What lessons can be learnt about fire safety following the Grenfell Tower disaster? Association for Project Safety’s CEO Lesley McLeod explores
Nothing can diminish the sense of horror or shock of the pictures we have seen coming from the Grenfell Tower fire. There are no words to comfort families who have lost loved ones and seen their homes literally go up in smoke.
As a nation, we are all immeasurably indebted to the firefighters, the first responders and all their other blue-light colleagues who have both risked their own lives and worked tirelessly to save others.
As this article is being written, it is far too early yet to say how the fire started and unfolded. But we can do what we can to make sure a similar disaster never happens again.
We now know there will be a full public inquiry and, at the Association for Project Safety, we hope to be able to contribute to future fire safety. The Association is committed to ensuring everyone working in design and construction health and safety risk management has the skills, knowledge, and experience needed to reduce the risk of death, accident and ill-health associated with construction. It is pure coincidence that, as the news of the inferno hit the screens, we were just about to launch our Autumn training programme which is to major on how to design and build to cut the risk of fire. We wondered if it was insensitive to launch our Autumn course now but decided that, if not now, when?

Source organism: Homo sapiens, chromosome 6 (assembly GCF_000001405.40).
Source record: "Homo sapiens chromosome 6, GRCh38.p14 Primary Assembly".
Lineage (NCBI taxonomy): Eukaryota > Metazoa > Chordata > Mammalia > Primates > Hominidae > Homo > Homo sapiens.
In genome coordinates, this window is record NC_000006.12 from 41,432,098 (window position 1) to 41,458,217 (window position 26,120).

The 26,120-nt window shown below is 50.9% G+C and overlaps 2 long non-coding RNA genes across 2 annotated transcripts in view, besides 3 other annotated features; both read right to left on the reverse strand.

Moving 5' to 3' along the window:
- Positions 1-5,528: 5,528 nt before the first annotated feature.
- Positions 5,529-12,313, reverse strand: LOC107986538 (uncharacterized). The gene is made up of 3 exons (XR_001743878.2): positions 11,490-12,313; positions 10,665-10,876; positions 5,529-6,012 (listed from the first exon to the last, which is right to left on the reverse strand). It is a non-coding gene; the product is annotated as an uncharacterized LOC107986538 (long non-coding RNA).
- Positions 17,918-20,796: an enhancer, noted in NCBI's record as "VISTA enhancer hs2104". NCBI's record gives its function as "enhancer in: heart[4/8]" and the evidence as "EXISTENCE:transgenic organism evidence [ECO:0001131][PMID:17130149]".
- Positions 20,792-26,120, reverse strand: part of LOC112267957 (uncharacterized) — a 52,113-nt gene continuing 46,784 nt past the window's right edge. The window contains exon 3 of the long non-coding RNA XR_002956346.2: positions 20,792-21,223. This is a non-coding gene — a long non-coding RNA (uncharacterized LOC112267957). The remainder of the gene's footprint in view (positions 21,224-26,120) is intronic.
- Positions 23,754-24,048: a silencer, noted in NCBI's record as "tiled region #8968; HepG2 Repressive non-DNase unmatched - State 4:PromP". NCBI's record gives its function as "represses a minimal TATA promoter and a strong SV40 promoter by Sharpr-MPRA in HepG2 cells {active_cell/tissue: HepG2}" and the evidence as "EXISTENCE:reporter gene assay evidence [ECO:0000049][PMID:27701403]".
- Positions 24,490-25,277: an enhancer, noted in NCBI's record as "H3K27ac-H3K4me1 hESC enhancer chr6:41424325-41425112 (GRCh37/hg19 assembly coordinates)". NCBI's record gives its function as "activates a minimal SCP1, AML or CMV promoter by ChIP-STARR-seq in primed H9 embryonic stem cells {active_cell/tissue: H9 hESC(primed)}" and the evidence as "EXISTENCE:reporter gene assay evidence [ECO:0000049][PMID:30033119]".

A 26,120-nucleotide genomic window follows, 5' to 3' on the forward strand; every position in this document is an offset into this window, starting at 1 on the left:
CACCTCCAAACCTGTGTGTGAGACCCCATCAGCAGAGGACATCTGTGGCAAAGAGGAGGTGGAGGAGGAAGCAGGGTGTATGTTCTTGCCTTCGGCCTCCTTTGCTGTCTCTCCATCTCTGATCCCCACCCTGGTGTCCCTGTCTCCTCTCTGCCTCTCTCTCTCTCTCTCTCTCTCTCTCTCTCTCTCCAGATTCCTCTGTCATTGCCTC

Fire is visceral. It fascinates and repels, comforts but kills. Since man’s earliest days our use of fire has divided us from our ancestors and distinguished humanity from other apes. But for all our mastery of the flames, fire remains a mystery in many ways.
One of the key points everyone will want to know – when the time comes to find the causes of the North Kensington fires – is just why the fire spread in such a rapid and uncontrolled way. It will be vital to understand whether the construction of the building or the work on the refurbishment in some way contributed to the way the flames and smoke leapt from floor to floor. It will be necessary to know if the type of cladding or its method of application on the outside of the building had a role to play.
Thankfully – although it is no comfort now – large catastrophic fires are not common in the U.K. However, every year many people still lose their lives as a result of fires in the home. Mostly these are confined to family dwellings where good personal fire safety could have averted tragedy. For most homes and business the installation of properly fitted and operating smoke alarms is enough to buy enough time to get everyone to safety. And a few sensible precautions, such as never leaving cookers or candles unattended, can dramatically reduce risks. Sadly, falling asleep with a cigarette in your hand is still one of the major causes of fires in the home. We can all take those kinds of precaution.
But let’s not forget that more people die from smoke inhalation than fire itself, so it is also wise to check that all appliances are working properly. And it’s not just the smoke and fire you see. Carbon monoxide poisoning is an insidious and creeping menace which is why all bass and solid fuel fires need regular checks.
All new build properties in Scotland and Northern Ireland now must have both wired smoke and CO alarms. England and Wales lag behind when it comes to Carbon Monoxide. But more needs to be done and the construction sector must look at both the designs of the buildings we put up and the materials we choose to help minimise risk.
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Chief Executive Officer
The Association for Project Safety (APS)
Tel: +44 131 442 6608